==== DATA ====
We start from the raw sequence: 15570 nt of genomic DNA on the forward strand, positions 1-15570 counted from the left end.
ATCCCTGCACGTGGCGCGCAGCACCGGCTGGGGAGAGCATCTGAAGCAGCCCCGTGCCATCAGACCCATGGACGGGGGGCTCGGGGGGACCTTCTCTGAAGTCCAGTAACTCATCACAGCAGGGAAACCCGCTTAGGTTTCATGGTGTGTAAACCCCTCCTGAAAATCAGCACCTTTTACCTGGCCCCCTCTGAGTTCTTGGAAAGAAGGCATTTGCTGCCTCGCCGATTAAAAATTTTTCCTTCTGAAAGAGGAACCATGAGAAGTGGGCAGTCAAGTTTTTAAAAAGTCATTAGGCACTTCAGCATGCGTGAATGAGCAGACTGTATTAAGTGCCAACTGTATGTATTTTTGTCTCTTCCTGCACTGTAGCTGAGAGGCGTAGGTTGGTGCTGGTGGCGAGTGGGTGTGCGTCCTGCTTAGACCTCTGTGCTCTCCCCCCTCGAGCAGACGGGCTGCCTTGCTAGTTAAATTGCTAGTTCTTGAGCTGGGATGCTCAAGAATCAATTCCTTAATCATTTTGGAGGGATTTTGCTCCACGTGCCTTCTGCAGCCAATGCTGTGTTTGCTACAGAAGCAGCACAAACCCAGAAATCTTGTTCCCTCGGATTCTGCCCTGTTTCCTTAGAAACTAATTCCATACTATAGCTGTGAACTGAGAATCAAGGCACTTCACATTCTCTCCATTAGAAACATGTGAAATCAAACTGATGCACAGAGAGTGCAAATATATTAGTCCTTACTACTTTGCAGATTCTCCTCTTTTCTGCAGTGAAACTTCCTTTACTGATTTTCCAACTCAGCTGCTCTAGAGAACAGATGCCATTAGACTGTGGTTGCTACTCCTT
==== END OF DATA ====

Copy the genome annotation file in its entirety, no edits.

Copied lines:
We start from the raw sequence: 15570 nt of genomic DNA on the forward strand, positions 1-15570 counted from the left end.
ATCCCTGCACGTGGCGCGCAGCACCGGCTGGGGAGAGCATCTGAAGCAGCCCCGTGCCATCAGACCCATGGACGGGGGGCTCGGGGGGACCTTCTCTGAAGTCCAGTAACTCATCACAGCAGGGAAACCCGCTTAGGTTTCATGGTGTGTAAACCCCTCCTGAAAATCAGCACCTTTTACCTGGCCCCCTCTGAGTTCTTGGAAAGAAGGCATTTGCTGCCTCGCCGATTAAAAATTTTTCCTTCTGAAAGAGGAACCATGAGAAGTGGGCAGTCAAGTTTTTAAAAAGTCATTAGGCACTTCAGCATGCGTGAATGAGCAGACTGTATTAAGTGCCAACTGTATGTATTTTTGTCTCTTCCTGCACTGTAGCTGAGAGGCGTAGGTTGGTGCTGGTGGCGAGTGGGTGTGCGTCCTGCTTAGACCTCTGTGCTCTCCCCCCTCGAGCAGACGGGCTGCCTTGCTAGTTAAATTGCTAGTTCTTGAGCTGGGATGCTCAAGAATCAATTCCTTAATCATTTTGGAGGGATTTTGCTCCACGTGCCTTCTGCAGCCAATGCTGTGTTTGCTACAGAAGCAGCACAAACCCAGAAATCTTGTTCCCTCGGATTCTGCCCTGTTTCCTTAGAAACTAATTCCATACTATAGCTGTGAACTGAGAATCAAGGCACTTCACATTCTCTCCATTAGAAACATGTGAAATCAAACTGATGCACAGAGAGTGCAAATATATTAGTCCTTACTACTTTGCAGATTCTCCTCTTTTCTGCAGTGAAACTTCCTTTACTGATTTTCCAACTCAGCTGCTCTAGAGAACAGATGCCATTAGACTGTGGTTGCTACTCCTT